The policies have caused friction. The European Union in 2021 brought Indonesia before a tribunal at the World Trade Organization, alleging that its nickel-export ban violates trade norms and distorts the price of ore. Indonesia argued that the policy supports local industrialization. It lost the case and has filed an appeal while maintaining the ban.  

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The country is also more vigorously enforcing laws requiring foreign miners to divest. At recent parliamentary hearings, lawmakers cited high demand for nickel and asked that Brazil’s Vale, which controls nickel reserves through its Indonesian entity, be made to reduce its stake so that a majority of the company is in Indonesian hands. Vale, in response to questions from The Wall Street Journal, said it plans to do so.   

The reserves in question will supply a planned new processing facility that drew investment from the U.S. automaker Ford Motor earlier this year.

Other countries are taking similar steps. Mexico banned private lithium mining concessions last year. In February, President Andrés Manuel López Obrador nationalized lithium deposits and handed responsibility for developing them to the country’s energy ministry.

In April, Chile’s leftist president, Gabriel Boric, unveiled a strategy that would give the state greater control over lithium. The South American nation is the leading producer in the so-called Lithium Triangle, where it joins with Bolivia and Argentina, a swath of remote desert and highlands that holds 53% of the world’s lithium resources.

The policy, which needs congressional approval, requires any private company, foreign or local, that wants to exploit lithium to join with the state. 

“This is the best chance that we have to transition to a sustainable and developed economy,” Boric said in a speech. “We don’t have the luxury to waste it.”

Some experts say the policy will likely have the opposite effect. Investors will be put off by the central role given to state mining companies, slowing production, said Juan Carlos Guajardo, executive director of Plusmining, a mining consulting firm in Chile.

“Resource nationalism is spreading around the world, but in Latin America it is quite strong,” said Guajardo.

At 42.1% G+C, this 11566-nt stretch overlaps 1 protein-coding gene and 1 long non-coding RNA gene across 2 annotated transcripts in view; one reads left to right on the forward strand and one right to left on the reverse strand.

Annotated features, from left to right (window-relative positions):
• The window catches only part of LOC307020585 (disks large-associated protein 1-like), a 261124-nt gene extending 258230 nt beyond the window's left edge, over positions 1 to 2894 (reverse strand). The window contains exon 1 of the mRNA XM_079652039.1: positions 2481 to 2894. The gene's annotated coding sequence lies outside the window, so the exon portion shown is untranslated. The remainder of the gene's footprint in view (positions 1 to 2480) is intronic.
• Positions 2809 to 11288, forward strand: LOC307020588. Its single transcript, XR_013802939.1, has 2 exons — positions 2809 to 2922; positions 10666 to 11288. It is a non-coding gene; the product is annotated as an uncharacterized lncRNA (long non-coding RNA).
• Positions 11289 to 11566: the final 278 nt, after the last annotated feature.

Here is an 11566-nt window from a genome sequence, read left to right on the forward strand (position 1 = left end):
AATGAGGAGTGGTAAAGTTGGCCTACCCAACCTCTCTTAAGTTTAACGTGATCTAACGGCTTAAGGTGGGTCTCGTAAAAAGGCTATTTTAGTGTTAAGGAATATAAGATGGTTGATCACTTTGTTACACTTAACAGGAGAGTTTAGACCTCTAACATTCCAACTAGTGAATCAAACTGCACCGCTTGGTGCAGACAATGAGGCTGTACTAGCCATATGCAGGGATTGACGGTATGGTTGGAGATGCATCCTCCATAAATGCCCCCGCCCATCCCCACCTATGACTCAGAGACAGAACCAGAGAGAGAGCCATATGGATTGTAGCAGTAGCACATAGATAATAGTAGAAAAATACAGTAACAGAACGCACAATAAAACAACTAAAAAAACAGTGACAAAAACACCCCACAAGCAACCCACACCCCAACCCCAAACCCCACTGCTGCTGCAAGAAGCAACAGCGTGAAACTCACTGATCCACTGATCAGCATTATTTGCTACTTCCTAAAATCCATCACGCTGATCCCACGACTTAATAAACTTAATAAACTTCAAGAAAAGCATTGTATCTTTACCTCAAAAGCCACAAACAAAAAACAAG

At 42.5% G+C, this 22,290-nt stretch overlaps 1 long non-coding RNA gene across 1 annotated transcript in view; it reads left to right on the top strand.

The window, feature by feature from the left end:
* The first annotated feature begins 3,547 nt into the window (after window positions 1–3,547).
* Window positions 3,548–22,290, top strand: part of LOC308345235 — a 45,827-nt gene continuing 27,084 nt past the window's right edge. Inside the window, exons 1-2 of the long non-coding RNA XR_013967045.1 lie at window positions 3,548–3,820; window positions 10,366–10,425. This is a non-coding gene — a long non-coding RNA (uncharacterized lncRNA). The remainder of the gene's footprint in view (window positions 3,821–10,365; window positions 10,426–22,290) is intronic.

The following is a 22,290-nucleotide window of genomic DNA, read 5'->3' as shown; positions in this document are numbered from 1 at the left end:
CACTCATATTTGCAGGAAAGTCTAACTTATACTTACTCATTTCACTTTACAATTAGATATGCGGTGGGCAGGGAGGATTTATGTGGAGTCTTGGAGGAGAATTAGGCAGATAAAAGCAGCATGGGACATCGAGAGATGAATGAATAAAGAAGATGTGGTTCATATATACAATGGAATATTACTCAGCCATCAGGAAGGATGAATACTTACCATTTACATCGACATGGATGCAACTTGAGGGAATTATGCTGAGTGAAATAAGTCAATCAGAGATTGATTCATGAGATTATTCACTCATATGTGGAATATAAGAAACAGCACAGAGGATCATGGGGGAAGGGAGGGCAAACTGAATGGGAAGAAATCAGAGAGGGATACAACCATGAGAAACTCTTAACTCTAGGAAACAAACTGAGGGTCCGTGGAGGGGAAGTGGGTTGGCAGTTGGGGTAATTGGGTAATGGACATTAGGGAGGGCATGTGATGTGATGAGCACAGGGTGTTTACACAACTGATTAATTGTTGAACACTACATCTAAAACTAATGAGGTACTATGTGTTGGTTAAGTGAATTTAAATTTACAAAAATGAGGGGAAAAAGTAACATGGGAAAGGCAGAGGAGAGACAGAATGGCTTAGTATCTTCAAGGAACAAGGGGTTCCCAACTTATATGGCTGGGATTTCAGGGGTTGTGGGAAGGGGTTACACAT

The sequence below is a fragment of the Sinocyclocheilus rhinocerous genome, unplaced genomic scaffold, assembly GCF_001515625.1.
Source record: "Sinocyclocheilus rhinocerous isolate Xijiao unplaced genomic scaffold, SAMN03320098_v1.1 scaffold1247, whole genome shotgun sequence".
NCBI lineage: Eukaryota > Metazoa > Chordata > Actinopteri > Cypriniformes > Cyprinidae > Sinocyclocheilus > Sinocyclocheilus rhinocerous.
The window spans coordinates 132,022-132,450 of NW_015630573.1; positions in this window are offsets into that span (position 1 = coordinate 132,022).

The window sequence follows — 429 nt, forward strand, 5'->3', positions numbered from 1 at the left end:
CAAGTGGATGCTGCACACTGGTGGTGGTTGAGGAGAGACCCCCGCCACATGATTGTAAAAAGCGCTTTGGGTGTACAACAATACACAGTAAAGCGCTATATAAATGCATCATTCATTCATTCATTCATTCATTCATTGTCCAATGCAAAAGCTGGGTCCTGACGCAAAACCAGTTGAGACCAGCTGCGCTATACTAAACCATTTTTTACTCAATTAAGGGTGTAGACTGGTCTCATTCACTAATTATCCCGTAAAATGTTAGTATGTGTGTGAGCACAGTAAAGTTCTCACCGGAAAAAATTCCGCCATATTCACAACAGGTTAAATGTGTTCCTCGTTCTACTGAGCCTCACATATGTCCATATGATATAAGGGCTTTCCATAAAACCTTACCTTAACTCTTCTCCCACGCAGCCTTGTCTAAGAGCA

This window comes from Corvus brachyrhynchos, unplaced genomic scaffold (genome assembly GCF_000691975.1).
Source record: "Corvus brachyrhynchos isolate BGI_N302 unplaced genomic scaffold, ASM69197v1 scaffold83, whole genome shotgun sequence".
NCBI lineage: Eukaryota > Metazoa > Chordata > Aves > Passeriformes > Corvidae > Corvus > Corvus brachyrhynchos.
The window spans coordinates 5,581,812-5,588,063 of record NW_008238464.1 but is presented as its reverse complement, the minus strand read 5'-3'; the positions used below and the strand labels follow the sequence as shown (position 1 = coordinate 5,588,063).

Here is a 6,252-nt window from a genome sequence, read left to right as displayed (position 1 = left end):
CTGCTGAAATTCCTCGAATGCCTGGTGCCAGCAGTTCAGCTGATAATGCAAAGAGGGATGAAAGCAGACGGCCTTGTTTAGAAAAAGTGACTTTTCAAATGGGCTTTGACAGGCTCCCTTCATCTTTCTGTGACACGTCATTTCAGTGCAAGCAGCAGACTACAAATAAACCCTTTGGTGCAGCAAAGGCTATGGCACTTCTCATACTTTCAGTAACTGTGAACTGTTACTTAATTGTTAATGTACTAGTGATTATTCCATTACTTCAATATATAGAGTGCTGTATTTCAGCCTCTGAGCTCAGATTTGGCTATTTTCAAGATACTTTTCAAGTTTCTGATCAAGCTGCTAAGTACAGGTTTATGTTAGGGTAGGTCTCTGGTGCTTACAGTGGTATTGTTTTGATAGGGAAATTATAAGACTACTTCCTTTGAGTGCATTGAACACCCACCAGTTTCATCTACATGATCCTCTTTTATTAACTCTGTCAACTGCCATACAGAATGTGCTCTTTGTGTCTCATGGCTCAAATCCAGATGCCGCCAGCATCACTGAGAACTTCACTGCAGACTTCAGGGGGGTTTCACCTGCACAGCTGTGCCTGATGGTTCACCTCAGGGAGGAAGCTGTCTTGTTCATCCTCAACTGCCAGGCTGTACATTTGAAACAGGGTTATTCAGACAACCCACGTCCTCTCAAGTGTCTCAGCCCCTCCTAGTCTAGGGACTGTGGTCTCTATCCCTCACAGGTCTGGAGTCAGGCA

Though it recently mined a quarter of the world’s supply, Chile is expected to provide about 15% in 2027, according to S&P Global commodity Insights. It is expected to continue losing market share to Argentina and Australia. Argentina is among the countries that have worked to lure investors by offering them favorable terms, in contrast to other countries in the region.

Experts cite Bolivia, which nationalized its lithium deposits in 2008, as a cautionary tale. Evo Morales, who was then president, pledged that instead of simply mining lithium, Bolivia would build electric vehicles and batteries.

Years later, lithium-filled saltwater deposits in the country’s southern highlands have barely been exploited. 

The state lithium company that the government created, Yacimientos de Litio Bolivianos, or YLB, has over recent years spent nearly $1 billion on a factory and other infrastructure but failed to unearth much lithium or make it commercially viable, said Juan Carlos Zuleta, who briefly ran the company. YLB and the Energy Ministry didn’t respond to requests for

In sub-Saharan Africa, governments are working to reap greater financial returns from their mineral wealth. Guinea, a major bauxite producer in West Africa, last year imposed a minimum export price and urged companies to build local refineries. In June, Namibia banned the export of unprocessed lithium and other critical minerals, including cobalt, manganese and graphite.

“What’s generally driving this is fairly basic and straightforward,” said Hendrix of the Peterson Institute. “It’s a desire to capture a larger share of the benefits of the green-energy transition.”

Source: The Wall Street Journal